We went to see the Blue Mosque this morning. It is free, and there is a dress code, though they provide free skirts and shawls for those who are not appropriately dressed. Men and women must wear, respectively, long shorts and long shirts and the women must cover their hair. (The scarf is called a “hijab,” Arabic for “veil.”) No shoes allowed, of course. We went in and unfortunately they are performing renovations and there is a bunch of scaffolding up, blocking the central dome. This really dispelled the religious feeling supposed to evoked by the immensity of the space and ornate designs of the central dome. The big dome is supported by four huge pillars the girth of which are comparable to the Sequoia trees in California, they are massive. Though the Asian tourists were snapping away, I took no pictures (You’re not supposed to). Most of the women were taking glamour shots in their scarves. It is a huge mosque, but the monstrous cathedrals in Europe are far larger in height and breadth of floor plan.
Happy belated, Preston- I missed Julie’s birthday too, so many May birthdays!
I have been in Istanbul for five days now, and I am content to continue my journey tomorrow. I have seen a few mosques, the Hagia Sophia and the Basilica Cistern, and witnessed a performance of Whirling Dervishes. I have talked to the owner of a carpet shop, sampled numerous Turkish dishes, tried Turkish ice cream, had a Turkish bath, and spent quality time with many like-minded travellers and hostel staff. I am surprised to have had many philosophical and spiritual conversations, ranging from Islam, Christianity and Baha’i to esoteric practices, theosophy, and the supernatural. Very stimulating.
You are not supposed to take pictures of the Dervish dance, though of course the Asians, Europeans and Americans, if there were any, blithely ignored this. For them, they saw and understood nothing. They know no reverence and their loves are likely the emptier for it. Most of the audience aside from perhaps the Turks and Central Asians were obviously ignorant of the significance of the dance, but I have been interested in the Dervishes for some time, and I was very eager to see an authentic performance. This was a very sincere group. The musicians were in a balcony: there was a saz, which is a sort of lute, a ney, which is a sort of clarinet made of a river reed, drums, cymbals, and singers. The performance began with the entrance of the Dervishes, all bedecked in black robes and wearing their tall felt hats, called sikkes. There were thirteen in all. The head dervish wore a sikke of white and the rest wore brown. All their clothing has symbolic meaning. Briefly, the hat represents the dervish’s own tombstone, the jacket the grave, and the skirt a funeral shroud. The skirt is secured by a belt wrapped three times around the waist, which represents the knowledge of God, the seeing of God, and the stage of true existence.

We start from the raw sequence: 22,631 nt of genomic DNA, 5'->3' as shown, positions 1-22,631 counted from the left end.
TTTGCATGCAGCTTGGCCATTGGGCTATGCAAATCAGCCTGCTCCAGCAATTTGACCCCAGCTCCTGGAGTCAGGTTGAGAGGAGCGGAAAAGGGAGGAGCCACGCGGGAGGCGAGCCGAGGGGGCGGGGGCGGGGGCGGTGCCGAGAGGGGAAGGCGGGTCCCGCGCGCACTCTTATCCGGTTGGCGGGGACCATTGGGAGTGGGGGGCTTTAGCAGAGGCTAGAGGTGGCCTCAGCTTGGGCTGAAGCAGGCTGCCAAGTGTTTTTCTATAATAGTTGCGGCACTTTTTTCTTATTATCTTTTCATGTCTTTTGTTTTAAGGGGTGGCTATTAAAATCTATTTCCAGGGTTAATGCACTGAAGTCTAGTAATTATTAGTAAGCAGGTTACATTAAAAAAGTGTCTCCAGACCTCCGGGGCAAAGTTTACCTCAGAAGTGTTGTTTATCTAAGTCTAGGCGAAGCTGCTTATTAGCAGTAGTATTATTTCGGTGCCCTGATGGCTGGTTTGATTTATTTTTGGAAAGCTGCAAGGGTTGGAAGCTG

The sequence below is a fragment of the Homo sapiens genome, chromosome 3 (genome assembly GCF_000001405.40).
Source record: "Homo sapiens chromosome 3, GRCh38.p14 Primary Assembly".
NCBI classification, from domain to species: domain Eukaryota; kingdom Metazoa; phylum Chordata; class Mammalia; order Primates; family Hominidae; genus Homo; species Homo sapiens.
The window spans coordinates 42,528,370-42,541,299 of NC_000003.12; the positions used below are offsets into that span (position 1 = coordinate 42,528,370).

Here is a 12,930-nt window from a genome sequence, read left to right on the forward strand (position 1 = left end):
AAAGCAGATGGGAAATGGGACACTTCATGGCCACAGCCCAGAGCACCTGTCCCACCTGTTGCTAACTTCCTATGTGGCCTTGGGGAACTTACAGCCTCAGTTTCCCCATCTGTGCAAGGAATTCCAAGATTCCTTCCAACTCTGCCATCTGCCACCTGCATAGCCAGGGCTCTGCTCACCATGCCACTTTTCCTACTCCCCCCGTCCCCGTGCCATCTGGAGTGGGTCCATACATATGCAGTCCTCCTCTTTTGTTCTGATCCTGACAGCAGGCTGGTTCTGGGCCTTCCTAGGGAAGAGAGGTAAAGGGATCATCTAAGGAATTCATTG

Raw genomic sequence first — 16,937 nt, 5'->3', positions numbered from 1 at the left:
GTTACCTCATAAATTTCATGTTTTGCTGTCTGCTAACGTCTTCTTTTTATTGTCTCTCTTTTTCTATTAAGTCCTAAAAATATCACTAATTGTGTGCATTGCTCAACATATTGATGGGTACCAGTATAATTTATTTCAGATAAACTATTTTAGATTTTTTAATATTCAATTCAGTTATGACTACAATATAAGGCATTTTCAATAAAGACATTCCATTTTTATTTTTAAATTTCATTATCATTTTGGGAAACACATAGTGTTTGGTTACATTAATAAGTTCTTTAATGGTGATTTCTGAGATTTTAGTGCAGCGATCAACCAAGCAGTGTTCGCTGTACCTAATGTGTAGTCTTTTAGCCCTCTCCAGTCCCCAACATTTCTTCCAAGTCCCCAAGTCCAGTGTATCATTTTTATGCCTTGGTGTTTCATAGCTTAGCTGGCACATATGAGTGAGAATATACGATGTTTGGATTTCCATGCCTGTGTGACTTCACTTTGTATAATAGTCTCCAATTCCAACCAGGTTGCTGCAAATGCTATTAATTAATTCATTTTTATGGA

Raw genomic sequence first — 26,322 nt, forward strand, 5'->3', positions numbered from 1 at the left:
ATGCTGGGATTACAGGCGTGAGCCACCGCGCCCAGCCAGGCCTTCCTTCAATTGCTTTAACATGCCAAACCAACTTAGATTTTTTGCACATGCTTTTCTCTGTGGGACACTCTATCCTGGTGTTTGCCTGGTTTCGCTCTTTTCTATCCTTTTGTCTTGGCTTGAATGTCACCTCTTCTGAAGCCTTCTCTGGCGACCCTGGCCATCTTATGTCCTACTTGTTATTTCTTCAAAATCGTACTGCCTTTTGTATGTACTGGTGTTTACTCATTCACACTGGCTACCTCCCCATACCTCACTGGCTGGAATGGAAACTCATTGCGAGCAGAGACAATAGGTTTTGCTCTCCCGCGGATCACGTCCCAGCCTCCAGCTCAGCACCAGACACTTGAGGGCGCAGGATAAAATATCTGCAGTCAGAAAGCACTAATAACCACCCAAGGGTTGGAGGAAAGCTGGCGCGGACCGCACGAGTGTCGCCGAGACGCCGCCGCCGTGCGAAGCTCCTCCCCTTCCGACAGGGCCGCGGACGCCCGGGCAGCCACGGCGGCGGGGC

The head Dervish stood at the end of an octagonal stage opposite the gate, the rest of the dervishes along his left side, shoulder to shoulder. The performance began with a long, mysterious chant and I knew immediately that there was some hidden meaning behind: the melody was very strange, with unusual semitones, to my ear, and a cadence that evoked the sensation of beholding a mystery. Then the ney began. Never have I heard such music. The melody seemed to encompass all of Western musical scales and all those of the East as well. The dervishes seemed absorbed in meditation, allowing this music to fill them with the spirit. Then, at some cue indiscernible to me, the other musicians joined in. Suddenly all of the dervishes smacked the floor at once, quite loudly, having dropped to their knees. The music picked up, and an elaborate display of bowing to the head dervish ensued. It seems one of the dervishes was sort of a second-in-command as well, for only eleven of the dervishes were to participate in the dances. After the bowing, they dropped their black cloaks, which represent the secular world. In shedding them, they symbolically turn their backs on the world in order to be closer to God. One by one, they bow again before the leader, and begin to spin. They began with their arms crossed tight to their body and then hold them out from their bodies, one hand palm up, the other palm down. There were three dancers in the center, and eight around the outside. This was repeated three times. Both the three and the eight, as well as the total of thirteen, are symbolically significant. There was another solo song at one point also, and the head dervish chanted some words I did not understand after which the dervishes issued out, again in their black robes. No one clapped, which was appropriate.